It was an interesting juxtaposition in the print edition of today’s Philadelphia Inquirer: while this story began on page B-1, it ended on B-8, beside the obituaries.
“It works for nonviolent offenders,” he said. “In 2007, 95 percent of the state’s nonviolent 31,000 parolees were not rearrested.
“But not for this dangerous group of individuals . . . who learn to game the system.”
There’s much more available at the link, but while we can’t say that Governor Rendell was closing the barn door after the horse had escaped, at least some of the horses had gotten out — and killed people.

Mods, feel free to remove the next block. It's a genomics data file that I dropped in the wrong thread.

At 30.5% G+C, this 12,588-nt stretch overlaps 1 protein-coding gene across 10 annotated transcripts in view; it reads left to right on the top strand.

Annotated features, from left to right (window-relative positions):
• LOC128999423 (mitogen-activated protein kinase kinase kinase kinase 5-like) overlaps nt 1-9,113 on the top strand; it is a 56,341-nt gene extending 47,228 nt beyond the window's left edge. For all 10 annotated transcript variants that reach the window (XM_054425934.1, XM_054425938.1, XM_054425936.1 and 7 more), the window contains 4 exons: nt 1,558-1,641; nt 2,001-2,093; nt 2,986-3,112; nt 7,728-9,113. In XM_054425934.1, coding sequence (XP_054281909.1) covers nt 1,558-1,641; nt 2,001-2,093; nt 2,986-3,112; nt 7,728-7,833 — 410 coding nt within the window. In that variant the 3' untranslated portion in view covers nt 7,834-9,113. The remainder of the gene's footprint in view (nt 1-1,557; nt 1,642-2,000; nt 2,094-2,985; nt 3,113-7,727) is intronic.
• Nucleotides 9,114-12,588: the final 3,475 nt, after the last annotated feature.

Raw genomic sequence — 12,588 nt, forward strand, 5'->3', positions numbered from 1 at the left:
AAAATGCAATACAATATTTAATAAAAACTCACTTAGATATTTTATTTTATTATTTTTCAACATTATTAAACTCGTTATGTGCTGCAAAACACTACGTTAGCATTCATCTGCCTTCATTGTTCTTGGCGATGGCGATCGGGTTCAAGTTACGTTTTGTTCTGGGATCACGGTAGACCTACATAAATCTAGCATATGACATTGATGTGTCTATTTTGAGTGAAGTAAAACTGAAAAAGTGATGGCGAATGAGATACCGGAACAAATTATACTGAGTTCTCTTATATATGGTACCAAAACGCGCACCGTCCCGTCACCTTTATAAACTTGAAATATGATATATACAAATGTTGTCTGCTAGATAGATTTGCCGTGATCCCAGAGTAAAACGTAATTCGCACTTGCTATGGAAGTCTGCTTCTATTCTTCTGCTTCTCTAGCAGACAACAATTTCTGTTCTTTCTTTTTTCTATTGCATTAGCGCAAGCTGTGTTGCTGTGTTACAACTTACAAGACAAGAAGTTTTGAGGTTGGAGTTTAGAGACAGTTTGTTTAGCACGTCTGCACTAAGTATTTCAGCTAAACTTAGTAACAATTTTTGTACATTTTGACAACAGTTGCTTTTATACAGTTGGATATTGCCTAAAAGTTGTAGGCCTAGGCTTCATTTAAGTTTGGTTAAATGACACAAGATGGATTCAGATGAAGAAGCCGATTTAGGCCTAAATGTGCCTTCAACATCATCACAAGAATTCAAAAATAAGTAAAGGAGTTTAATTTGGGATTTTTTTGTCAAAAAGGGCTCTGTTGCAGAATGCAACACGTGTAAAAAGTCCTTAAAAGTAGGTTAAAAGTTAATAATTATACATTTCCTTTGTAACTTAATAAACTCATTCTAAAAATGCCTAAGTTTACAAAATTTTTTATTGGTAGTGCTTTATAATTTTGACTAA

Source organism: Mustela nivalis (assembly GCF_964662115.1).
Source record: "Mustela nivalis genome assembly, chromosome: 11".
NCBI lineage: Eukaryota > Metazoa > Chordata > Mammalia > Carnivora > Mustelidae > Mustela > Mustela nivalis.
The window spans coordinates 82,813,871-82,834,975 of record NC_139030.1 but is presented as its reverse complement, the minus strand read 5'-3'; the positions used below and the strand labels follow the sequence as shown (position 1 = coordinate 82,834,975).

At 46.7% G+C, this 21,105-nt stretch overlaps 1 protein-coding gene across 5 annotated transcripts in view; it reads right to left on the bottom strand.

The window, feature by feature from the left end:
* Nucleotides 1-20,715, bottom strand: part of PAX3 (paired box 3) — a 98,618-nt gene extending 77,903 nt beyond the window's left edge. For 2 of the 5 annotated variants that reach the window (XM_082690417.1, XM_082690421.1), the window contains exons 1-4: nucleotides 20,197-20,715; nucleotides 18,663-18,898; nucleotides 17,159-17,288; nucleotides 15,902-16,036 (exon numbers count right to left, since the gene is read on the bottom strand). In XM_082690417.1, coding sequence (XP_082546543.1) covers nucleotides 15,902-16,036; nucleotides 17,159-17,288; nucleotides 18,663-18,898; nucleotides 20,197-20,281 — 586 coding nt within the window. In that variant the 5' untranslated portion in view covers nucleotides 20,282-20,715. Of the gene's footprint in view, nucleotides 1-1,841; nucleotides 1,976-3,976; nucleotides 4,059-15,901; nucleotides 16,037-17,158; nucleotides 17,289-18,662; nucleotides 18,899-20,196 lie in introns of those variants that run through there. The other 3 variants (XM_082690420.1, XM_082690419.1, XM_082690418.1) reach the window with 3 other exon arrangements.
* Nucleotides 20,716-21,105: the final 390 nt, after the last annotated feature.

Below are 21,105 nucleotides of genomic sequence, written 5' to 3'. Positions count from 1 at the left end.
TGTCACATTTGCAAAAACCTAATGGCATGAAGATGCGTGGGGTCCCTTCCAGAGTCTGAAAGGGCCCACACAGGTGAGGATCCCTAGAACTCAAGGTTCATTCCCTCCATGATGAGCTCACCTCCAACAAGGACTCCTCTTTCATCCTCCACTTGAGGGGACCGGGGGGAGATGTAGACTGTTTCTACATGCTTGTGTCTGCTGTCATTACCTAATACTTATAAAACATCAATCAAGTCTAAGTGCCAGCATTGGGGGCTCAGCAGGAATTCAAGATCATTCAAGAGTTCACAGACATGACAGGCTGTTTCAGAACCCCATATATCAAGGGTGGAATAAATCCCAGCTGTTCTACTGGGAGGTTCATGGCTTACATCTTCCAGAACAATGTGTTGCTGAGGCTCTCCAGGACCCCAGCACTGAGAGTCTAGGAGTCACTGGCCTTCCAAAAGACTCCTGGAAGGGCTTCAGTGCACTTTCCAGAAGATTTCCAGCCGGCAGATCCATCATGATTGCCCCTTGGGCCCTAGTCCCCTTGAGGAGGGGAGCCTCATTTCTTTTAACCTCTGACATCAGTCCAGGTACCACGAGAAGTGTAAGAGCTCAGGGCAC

That’s what caused the governor to review the parole system in the first place: three dead police officers, two of whom were gunned down by men who should have still been in prison, were it not for early release. The truly sad part is that it took a study to tell our elected leader, the governor of Pennsylvania, what to do. Given that Mr Rendell served two terms as mayor of Philadelphia (January 6, 1992 – January 3, 2000), he ought to have been well-acquainted with the city’s abysmal murder rate and the fact that most of the murderers — and most of their victims, as well — were previously convicted felons.